140 people join public search for missing RAF medic Corrie McKeague

A man in a white T-shirt and dark bottoms, with short hair, at 3.21am in Cornhill Walk. Image 1.

A man in a white T-shirt and dark bottoms, with short hair, at 3.21am in Cornhill Walk. Image 1. - Credit: Archant

Dogs, search and rescue teams and members of the public combed a vast area of woodland, forest and farmland around Barton Mills yesterday as the hunt for Corrie McKeague continues.

Braving sub-zero temperatures, the 140 volunteers joined Mr McKeague’s mother Nicola Urquhart and his younger brother Darroch on the search.

Search organiser and chairman of Suffolk Lowland Search and Rescue (SULSAR) said they were targeting areas accessible by car, up forestry and farm tracks, based on the theory his body could have been dumped or hidden in the area.

Mr KcKeague went missing from Bury St Edmunds on September 24 last year, with no trace of him seen or confirmed since he was caught on a CCTV camera at 3.24am.

“We all know we are looking for a body,” said Mr King, a veteran of lowland searches.

“The family know we are looking for a body, but it does not make it any easier.

“We want to find Corrie to bring the family closure, but it is also closure for us and the volunteers at SULSAR because he has become a big part of our lives for the past four months. We have put in thousands of hours to try and find him.”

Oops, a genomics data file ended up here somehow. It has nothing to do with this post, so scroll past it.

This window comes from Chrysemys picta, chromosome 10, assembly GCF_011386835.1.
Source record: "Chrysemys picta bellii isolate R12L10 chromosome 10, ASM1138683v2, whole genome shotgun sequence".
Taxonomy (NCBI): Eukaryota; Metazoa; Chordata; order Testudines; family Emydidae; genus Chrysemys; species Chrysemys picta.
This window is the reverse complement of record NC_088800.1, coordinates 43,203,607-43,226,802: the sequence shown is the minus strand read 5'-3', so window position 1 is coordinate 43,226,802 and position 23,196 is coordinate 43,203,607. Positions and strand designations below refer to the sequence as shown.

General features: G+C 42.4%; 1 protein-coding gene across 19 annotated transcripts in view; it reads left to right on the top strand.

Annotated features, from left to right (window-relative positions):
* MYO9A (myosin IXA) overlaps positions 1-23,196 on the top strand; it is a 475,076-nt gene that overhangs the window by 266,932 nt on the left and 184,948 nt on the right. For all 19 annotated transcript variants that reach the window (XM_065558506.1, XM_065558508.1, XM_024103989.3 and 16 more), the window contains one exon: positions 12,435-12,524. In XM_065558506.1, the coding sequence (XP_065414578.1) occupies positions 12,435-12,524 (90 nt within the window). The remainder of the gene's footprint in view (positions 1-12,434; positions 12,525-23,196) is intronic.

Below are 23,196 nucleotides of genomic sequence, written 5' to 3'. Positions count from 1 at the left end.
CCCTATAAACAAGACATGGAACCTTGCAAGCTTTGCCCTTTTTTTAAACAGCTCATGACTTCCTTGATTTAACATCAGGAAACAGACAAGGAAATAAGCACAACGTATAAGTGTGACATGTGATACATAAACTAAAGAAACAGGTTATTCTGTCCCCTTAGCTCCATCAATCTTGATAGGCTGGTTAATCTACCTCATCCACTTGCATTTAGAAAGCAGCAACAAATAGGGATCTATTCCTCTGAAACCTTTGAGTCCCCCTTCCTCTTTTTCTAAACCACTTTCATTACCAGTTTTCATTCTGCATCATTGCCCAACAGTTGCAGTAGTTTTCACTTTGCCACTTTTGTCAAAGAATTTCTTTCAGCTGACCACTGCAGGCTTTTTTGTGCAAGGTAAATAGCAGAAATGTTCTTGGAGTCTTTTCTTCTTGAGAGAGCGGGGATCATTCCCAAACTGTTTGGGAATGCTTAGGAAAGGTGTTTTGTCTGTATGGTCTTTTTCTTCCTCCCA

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He confirmed nothing was found today, but thanked everyone who turned out for their efforts.

The lowland rescue community always help each other out. While today was SULSAR’s search, dozens of volunteers from their equivalents in Cambridgeshire, Essex and Norfolk were taking part, arriving in the early hours of Sunday to spend hours searching.

They only stopped when the light got too poor to see at around 5pm today.

The teams were joined by 40 members of the public, five specialist cadaver search dog teams from as far as Yorkshire and Nottingham, an aerial drone team and Suffolk 4x4 Response to drive teams to search sites.

The sites searched, which covered more than six square miles, were all selected due to their accessibility by vehicle.

They were along farm and forestry tracks around Barton Mills, near Mildenhall – the place Mr McKeague’s phone was last turned on at around 4.30am on September 24.

Mr King explained they are operating on the theory Mr McKeague was killed, either after being hit by a car or other means, and then the killer tried to dump the body in the early hours.

The area they searched is vast and ranges from woodland and arable farms to thick forest and thickets. One lowland rescue volunteer said they are not looking for a needle in the haystack; they are still searching for the haystack.

Mr McKeague, aged 23, went missing from the centre of Bury St Edmunds at 3.24am on Saturday, September 24. He was last seen on CCTV on Brentgovel Street.

Originally from Fife, Scotland, he had been posted to RAF Honington as a RAF Regiment medic in 2 Squadron three years ago.

His mother Nicola, a police officer herself, said the efforts of those who turned up were incredible.

“The support is amazing,” she said. “I know if we asked we could have a thousand people down here, but it is all about keeping it manageable. We need to be able to trust the search has been done effectively, so the police can use the information.”

Earlier this month it emerged that Mr McKeague is to become a father, after his pregnant girlfriend April Oliver, 21, from Norfolk, made an appeal for information.